On Not Responding Right Away

I like to be responsive.

Reach out to me, I want to get back to you as soon as I’m able. We also live in a moment that is charmed silly by fast - hot takes, instant opinions, decisiveness.

So every now and again, I find myself in a speeding trap: feeling the urge to respond - to be done with it, to clean out my inbox, to avoid uncertainty - but knowing that my best thinking only comes with time. Especially with those emails, voicemails, comments that chafe up against my ego or smack a pain point.

To get to fresh, meaty insight, I’ve got to dig through the top crust of humdrum, workaday thoughts. Which means waiting until after lunch to respond or sleeping on it, sometimes for a few nights.

So a three word insight tool that’s helped me fall prey less often to our modern day speeding trap: Sit with it.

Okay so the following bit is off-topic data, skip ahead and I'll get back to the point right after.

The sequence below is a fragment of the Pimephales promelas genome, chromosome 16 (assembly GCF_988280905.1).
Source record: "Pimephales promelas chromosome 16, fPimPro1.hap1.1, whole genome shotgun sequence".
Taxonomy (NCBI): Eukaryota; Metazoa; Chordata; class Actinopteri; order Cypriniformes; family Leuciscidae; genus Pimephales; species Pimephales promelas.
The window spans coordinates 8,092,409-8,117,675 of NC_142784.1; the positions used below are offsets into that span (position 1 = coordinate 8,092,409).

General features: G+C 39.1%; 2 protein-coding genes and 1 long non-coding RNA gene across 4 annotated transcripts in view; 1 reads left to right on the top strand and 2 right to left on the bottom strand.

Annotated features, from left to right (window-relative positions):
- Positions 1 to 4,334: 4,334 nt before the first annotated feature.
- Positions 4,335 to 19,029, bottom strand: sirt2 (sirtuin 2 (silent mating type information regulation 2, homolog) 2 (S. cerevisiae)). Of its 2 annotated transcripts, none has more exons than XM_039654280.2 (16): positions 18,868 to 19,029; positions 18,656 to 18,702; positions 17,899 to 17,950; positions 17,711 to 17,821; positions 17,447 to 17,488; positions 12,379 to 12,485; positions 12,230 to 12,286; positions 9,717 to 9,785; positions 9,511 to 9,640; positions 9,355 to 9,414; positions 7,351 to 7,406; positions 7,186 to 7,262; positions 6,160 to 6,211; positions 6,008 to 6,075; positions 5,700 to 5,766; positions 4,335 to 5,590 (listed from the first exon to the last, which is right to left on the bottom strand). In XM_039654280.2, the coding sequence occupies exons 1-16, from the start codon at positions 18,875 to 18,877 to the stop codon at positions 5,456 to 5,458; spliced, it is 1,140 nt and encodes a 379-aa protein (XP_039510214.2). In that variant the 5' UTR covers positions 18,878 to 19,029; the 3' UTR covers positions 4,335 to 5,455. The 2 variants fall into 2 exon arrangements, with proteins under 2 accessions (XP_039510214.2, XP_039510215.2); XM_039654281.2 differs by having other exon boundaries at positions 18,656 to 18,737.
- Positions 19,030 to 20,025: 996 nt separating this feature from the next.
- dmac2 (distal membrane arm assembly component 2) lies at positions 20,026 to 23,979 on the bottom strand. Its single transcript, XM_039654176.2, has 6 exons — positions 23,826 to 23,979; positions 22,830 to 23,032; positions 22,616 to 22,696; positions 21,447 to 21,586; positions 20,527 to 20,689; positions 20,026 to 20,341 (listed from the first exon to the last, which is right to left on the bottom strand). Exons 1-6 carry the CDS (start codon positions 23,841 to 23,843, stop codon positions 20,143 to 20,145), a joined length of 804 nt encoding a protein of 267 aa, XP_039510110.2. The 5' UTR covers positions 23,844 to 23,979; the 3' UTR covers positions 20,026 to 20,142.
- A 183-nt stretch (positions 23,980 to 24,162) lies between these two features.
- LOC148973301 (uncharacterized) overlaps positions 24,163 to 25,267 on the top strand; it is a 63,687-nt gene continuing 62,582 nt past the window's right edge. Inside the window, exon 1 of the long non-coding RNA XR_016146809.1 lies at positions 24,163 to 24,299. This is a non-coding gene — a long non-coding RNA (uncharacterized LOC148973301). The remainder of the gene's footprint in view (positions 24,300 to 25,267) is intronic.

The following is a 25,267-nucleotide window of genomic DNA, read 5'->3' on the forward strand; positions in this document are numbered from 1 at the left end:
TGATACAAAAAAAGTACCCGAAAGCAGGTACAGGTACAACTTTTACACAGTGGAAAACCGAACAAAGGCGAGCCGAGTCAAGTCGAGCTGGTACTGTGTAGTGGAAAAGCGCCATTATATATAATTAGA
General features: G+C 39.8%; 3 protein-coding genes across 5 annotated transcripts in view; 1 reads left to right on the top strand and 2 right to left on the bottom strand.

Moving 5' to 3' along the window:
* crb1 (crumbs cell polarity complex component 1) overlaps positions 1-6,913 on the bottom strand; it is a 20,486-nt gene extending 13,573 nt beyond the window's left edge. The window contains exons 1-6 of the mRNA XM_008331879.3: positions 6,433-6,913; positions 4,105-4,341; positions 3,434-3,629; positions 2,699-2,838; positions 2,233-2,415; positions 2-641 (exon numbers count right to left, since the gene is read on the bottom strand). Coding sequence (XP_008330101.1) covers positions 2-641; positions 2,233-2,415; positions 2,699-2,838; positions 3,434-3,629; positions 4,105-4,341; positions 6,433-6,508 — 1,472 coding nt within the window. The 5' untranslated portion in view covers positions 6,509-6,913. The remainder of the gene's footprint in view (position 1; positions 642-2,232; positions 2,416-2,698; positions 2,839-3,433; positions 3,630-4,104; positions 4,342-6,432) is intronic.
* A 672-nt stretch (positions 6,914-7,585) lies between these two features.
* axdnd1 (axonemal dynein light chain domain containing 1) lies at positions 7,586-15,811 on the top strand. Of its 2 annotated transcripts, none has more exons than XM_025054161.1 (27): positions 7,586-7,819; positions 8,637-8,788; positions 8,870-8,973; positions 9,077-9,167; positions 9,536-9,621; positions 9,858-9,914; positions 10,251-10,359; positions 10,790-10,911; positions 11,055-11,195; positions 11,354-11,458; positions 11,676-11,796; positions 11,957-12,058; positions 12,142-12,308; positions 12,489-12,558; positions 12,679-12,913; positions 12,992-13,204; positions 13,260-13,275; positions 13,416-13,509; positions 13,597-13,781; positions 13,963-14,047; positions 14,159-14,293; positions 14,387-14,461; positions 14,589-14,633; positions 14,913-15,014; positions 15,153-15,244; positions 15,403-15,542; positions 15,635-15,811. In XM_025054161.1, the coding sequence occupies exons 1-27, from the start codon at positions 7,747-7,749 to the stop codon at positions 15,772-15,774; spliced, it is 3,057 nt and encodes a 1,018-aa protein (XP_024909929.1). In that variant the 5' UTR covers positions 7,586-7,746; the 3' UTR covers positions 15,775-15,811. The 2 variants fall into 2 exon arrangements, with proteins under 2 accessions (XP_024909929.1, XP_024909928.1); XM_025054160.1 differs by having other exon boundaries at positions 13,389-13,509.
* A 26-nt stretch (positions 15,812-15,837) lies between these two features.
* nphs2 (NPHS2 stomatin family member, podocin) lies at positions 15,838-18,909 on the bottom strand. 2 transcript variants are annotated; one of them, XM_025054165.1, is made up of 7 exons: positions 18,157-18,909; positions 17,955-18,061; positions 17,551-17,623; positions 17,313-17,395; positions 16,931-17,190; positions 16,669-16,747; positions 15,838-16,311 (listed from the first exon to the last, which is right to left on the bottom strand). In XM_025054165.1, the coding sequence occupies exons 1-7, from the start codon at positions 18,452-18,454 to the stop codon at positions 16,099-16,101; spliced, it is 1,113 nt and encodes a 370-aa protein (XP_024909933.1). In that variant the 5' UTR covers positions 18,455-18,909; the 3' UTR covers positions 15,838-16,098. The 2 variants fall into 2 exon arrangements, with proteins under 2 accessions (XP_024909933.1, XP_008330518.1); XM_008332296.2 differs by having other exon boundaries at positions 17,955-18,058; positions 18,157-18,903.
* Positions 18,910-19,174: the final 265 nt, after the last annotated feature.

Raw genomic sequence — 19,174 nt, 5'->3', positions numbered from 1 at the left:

Fiery email lands in the inbox, sit with it. Finger-pointing voicemail comes in, sit with it. Blindsided by a comment, sit with it.

This doesn’t make us passive. It makes us prioritizers. What sitting with it does is - to paraphrase Thich Nhat Hanh - allow the mud to settle and our priorities to become clear. Then, when we do respond, we do so not at the mercy of our knee-jerk reaction, but with the courage of our convictions.

Sitting with it doesn’t make us less responsive. If anything, it can make us kinder, more clear-eyed responders. Which is the kind of responsive I’d like to be.

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